Wednesday, August 15, 2012
Paul Ryan Blinked (ideologues always do)
A few points.
1. While I agree with this speaker's premise, TARP was hardly the first, although it is the largest, of the government bailouts. Barry Ritholtz has done the play-by-play in his entertaining and informative book Bailout Nation. Beginning with Lockheed and Chrysler in the 1970's, and regressing to the Greenspan easy- money era of irrational exuberance and dollar devaluation, the bailout of Orange County California, Long Term Capital Management, etc, Ritholtz weaves the entire sage up to TARP, which he calls "history's biggest transfer of wealth -- from the taxpayer to the Banksters..."
2. You don't have to be an acolyte of Ludwig von Mises to understand the damage that eliminating moral hazard does to the economy. Why should anyone be careful or honest when there is no punishment and all the players will live to see another day?
3. TARP had real losers, and I don't just mean the taxpayers. As referenced in this video, the banks who were not leveraged, who were responsible, had to fund bailouts of their competitors. And investors who saw this debacle coming likewise had to support failing banks with their taxes while perhaps knowing all along that it was a house of cards.
4. And Paul Ryan, the forthright student of Ayn Rand and von Mises, voted for this egregious bailout. This is the essence of hypocrisy and/or lack of conviction. If you don't believe in free markets that's one thing, but if you devote your life to the raw efficiency of free markets then why on earth would you go against those principles right when they are needed the most? Ryan blinked.
5. Which was proof then, and now, that his whole candidacy is an act. It's bullshit. This talk of the curative powers of free markets is a debating technique left over from high school. When the shit hits the fan, Paul Ryan has no trust that free markets can solve anything.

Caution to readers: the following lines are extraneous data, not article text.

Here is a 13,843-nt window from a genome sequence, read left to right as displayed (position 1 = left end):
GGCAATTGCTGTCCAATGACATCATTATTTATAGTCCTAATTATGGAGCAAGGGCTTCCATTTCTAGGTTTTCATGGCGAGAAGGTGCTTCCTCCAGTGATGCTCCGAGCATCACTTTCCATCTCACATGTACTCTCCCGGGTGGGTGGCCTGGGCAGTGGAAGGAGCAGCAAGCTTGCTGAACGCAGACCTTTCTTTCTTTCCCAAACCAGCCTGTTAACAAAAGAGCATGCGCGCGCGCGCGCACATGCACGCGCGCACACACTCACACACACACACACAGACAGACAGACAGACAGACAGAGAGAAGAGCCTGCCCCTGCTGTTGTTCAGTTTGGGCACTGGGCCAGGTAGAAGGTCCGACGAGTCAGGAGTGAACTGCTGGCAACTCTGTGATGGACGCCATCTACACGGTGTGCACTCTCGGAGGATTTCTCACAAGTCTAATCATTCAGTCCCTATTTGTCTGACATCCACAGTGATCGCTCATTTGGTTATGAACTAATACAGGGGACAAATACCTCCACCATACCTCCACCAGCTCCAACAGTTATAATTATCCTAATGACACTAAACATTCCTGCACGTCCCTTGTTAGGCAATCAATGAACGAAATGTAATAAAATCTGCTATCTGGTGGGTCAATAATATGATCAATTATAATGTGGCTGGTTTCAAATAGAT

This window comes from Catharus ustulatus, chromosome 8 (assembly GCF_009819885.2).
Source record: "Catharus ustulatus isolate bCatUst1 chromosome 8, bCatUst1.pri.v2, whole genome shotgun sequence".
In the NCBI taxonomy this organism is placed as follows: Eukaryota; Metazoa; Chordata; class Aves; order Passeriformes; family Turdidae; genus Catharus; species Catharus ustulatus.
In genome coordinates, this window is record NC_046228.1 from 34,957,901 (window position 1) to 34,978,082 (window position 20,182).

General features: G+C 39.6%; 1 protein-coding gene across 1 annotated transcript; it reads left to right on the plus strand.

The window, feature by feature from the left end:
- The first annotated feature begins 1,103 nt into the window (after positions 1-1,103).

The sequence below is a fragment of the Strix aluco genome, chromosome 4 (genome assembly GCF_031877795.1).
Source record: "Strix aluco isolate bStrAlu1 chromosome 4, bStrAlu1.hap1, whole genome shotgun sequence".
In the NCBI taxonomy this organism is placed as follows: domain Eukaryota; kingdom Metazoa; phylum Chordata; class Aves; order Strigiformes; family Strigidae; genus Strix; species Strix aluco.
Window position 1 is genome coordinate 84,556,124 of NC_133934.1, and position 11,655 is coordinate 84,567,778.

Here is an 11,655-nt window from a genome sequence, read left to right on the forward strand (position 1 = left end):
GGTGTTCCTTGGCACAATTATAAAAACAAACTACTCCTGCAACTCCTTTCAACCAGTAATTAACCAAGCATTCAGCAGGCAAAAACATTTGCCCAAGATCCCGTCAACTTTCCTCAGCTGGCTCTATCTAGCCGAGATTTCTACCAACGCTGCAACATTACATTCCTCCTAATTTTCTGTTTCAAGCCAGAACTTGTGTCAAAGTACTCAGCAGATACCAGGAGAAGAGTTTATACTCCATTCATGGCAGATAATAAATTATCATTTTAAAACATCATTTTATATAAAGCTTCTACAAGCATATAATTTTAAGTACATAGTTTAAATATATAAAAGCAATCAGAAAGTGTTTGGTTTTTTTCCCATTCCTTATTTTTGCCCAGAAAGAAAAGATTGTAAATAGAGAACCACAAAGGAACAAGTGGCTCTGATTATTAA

6. Which brings us to health care. Now Paul Ryan claims he wants to inflict free market theology on Medicare with the hope that it will bring down costs and improve quality. It won't. If any market is encumbered by inefficiencies, risks of spotty access, asymmetrical information, decision-making under duress, potential for malfeasance and cherry-picking customers, it's the health care industry. If seasoned bankers and investment analysts cannot evaluate financial instruments, then how can seniors be expected to comprehend medical efficacy, quality of care and insurance actuarial statistics?
7. Under Ryan's plan, blind and demented seniors (me in 20 years) will be forced to navigate the health insurance market place with a voucher that is projected be worth half of what my insurance will cost. Fraudsters and charlatans will eagerly separate me and my cohort from our life savings-- and who will bail us out? And at what cost?
8. And one final point: Ryan's plan does not require seniors to purchase insurance at all with that underfunded voucher, so what happens when (not if) some demented, blind senior goes into the emergency room with congestive heart failure and no insurance? Who pays for that? And who pays when thousands, or millions, do it? Is Ryan going to repeal EMTALA, too, and let them just die?